Family and finances
I thoroughly agree with steps 1 through 11 in “Do-It-Yourself Financial Freedom” [April], but I strongly disagree with the sentiment behind No. 12, in which Jane Bryant Quinn writes: “Move in with your kids—the last resort if all else fails. That should be motivation enough to get moving on your own plan for financial success.”
I teach English as a second language, and most of my little students are from Asia. They often write stories about how Grandma and/or Grandpa, living with them, had “so much fun” doing something or other. Others write of the sadness of being separated from their grandparents by continents and oceans.
My grown daughters have invited me to live with them when the appropriate time arrives. They have let me know financial support will be available. (I did mention I am a teacher, correct?!)
In this multicultural world, I find Ms. Quinn is overlooking the millions of families who would consider it an honor that their parents would live with them. To all of us, and all of them, blessed are we to be respected and loved.
Edwyna (Fong) Spiegel
The rail thing
Kudos for the fine article “Streetcar Revival,” which highlighted the growing interest in streetcar technology.
Although many cities—including my home state capital, Boise—were not successful in the most recent round of federal funding for streetcar development, it is encouraging to finally see an administration that gets multimodal transportation and puts streetcars on a level playing field with roads and highways.
I take issue with the statement that the streetcars in Washington, D.C., were “dirty, noisy and unreliable.” I was a D.C. resident from 1942 to 1972. I rode the streetcars every day from 1942 until their demise, both to school and to work. They were very quiet and extremely reliable. They were as clean to ride in as buses.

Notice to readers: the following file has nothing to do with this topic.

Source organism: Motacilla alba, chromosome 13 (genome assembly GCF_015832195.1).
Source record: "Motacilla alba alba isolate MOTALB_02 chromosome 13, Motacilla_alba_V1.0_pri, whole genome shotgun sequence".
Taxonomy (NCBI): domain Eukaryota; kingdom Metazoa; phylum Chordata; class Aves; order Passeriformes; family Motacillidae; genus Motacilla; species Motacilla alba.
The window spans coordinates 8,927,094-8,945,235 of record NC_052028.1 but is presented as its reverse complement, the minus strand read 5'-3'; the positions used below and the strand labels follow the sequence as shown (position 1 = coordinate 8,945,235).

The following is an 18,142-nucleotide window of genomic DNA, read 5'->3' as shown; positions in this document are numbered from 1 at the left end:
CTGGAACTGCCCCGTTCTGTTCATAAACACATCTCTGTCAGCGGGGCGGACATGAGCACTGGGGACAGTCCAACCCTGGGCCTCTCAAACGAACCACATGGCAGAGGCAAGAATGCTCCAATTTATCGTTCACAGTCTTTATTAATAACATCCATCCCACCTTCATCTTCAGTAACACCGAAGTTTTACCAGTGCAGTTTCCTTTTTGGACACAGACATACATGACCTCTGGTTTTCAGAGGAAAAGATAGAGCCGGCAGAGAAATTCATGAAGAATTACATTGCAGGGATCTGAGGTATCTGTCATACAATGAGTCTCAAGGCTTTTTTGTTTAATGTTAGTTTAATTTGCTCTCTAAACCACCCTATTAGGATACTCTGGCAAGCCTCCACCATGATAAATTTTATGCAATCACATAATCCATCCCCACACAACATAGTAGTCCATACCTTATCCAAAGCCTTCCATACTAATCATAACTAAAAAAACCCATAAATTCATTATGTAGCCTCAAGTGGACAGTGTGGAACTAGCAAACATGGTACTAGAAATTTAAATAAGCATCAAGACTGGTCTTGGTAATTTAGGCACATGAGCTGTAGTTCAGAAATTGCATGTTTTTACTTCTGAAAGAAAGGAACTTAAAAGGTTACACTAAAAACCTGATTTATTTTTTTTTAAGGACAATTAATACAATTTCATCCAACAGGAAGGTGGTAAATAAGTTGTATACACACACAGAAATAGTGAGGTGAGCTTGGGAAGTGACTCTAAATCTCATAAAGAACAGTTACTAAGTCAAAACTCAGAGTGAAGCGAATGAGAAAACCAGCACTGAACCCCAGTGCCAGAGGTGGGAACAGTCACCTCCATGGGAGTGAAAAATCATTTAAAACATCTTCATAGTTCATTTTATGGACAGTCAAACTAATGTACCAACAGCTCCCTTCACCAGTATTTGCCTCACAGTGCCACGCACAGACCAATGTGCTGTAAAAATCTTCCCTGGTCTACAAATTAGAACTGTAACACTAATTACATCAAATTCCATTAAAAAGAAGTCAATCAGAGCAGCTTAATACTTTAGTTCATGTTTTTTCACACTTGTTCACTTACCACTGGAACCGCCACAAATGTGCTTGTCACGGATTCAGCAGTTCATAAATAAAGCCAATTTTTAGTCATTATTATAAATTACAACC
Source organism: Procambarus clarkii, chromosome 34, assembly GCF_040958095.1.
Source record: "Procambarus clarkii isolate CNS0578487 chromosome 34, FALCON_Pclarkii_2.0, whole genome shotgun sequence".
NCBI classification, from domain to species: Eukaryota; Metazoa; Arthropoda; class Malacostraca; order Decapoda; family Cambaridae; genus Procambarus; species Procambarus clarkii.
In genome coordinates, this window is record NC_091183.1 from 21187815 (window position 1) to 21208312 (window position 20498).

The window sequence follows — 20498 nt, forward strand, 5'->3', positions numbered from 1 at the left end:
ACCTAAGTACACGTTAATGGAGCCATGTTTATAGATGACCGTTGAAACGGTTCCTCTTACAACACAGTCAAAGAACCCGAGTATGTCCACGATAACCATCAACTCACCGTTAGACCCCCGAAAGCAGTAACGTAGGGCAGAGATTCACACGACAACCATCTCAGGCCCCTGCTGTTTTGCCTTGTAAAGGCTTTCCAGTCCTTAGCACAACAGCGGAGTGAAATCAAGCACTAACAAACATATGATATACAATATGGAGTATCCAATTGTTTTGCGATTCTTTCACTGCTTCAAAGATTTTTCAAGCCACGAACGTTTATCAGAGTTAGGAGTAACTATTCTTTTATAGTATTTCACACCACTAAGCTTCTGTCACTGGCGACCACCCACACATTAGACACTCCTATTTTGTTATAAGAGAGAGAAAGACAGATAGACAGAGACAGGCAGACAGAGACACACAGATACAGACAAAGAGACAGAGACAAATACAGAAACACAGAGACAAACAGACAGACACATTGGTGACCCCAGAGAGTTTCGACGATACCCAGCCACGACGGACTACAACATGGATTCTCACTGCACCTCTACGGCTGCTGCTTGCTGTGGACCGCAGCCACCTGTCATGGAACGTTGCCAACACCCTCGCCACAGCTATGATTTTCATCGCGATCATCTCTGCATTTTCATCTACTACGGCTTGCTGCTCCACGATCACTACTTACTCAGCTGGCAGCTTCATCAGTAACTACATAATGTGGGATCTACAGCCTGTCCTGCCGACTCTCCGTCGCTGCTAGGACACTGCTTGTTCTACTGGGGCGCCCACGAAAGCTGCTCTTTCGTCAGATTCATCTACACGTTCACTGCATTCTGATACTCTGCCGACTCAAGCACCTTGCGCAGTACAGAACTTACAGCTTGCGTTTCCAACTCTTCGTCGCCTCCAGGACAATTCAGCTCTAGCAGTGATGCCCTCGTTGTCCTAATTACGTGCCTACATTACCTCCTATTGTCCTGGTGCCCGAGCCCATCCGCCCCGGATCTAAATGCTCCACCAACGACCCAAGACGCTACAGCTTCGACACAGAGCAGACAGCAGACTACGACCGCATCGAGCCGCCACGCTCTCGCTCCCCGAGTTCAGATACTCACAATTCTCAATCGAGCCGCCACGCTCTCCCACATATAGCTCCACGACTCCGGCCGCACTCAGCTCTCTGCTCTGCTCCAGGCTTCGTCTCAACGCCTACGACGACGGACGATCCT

Getting rid of the streetcars in D.C. was one of the dumbest things ever to happen in the city.
Health care overhaul
“Health Reform’s ‘Joe Friday’ Moment” [Editor’s Letter] bemoans the “unwillingness of Democrats and Republicans to find common ground,” and goes on to describe the new law, enacted with no Republican support, as close to plans proposed by Richard Nixon and Ronald Reagan.
Democrats wanted a universal plan, a single payer plan, or at the least a public option in the plan. They enacted a Republican plan.
I’d call that bending over backward to find common ground.
Having received the AARP Bulletin for years, I continue to cherish the information that is packed into each issue. I cut out whatever is of interest and file it to use as a resource.
This information would be difficult to locate “in a pinch,” but my ongoing file is a never-ending source of useful information as I need it.
Thanks for the ongoing wealth of content that you pack into each issue.
Carol Milardo Floriani
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